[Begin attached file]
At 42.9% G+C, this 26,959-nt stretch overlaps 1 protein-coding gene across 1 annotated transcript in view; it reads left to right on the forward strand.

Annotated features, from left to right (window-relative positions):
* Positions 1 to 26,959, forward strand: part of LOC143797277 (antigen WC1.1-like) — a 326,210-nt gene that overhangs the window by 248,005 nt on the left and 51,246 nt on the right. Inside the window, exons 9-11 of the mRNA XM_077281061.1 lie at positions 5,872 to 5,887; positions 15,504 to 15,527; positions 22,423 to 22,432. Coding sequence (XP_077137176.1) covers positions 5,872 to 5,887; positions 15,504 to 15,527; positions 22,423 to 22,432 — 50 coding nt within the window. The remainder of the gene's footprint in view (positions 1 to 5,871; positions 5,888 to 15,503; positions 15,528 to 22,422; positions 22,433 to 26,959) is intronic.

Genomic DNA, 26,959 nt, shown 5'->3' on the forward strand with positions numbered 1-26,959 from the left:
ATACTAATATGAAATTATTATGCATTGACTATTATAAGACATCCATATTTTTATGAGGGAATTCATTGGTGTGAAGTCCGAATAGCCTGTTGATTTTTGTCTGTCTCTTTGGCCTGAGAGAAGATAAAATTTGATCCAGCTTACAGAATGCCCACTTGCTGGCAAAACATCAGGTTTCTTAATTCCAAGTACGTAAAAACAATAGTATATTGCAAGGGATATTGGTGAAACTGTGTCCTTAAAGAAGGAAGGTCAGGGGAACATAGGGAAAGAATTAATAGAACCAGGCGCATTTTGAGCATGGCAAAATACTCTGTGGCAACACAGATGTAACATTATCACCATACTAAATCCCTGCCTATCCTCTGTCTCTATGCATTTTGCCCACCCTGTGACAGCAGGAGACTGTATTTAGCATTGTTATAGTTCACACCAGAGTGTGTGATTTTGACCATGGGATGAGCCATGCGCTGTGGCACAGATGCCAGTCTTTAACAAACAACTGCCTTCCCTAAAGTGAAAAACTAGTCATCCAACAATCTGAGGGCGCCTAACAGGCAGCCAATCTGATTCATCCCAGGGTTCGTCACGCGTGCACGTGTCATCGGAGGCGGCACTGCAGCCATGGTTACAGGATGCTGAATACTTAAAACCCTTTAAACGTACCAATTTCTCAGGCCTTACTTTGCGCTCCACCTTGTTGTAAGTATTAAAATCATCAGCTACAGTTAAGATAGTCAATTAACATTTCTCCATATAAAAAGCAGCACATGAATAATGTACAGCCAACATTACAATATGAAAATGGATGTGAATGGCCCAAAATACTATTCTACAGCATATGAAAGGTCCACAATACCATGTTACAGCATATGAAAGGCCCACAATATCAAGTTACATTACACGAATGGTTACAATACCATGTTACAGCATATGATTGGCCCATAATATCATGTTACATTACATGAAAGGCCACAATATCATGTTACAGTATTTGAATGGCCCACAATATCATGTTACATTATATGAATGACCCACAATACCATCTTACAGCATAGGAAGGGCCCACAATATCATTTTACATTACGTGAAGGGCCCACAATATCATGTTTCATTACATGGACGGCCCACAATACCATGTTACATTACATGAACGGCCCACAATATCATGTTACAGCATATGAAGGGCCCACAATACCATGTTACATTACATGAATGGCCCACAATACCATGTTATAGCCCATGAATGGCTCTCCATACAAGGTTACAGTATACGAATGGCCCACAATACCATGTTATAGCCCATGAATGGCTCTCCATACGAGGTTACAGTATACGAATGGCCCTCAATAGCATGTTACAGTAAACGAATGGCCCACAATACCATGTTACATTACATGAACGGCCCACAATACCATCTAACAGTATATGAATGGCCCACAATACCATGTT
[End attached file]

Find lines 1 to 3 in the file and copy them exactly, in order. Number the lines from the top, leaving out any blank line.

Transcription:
At 42.9% G+C, this 26,959-nt stretch overlaps 1 protein-coding gene across 1 annotated transcript in view; it reads left to right on the forward strand.

Annotated features, from left to right (window-relative positions):
* Positions 1 to 26,959, forward strand: part of LOC143797277 (antigen WC1.1-like) — a 326,210-nt gene that overhangs the window by 248,005 nt on the left and 51,246 nt on the right. Inside the window, exons 9-11 of the mRNA XM_077281061.1 lie at positions 5,872 to 5,887; positions 15,504 to 15,527; positions 22,423 to 22,432. Coding sequence (XP_077137176.1) covers positions 5,872 to 5,887; positions 15,504 to 15,527; positions 22,423 to 22,432 — 50 coding nt within the window. The remainder of the gene's footprint in view (positions 1 to 5,871; positions 5,888 to 15,503; positions 15,528 to 22,422; positions 22,433 to 26,959) is intronic.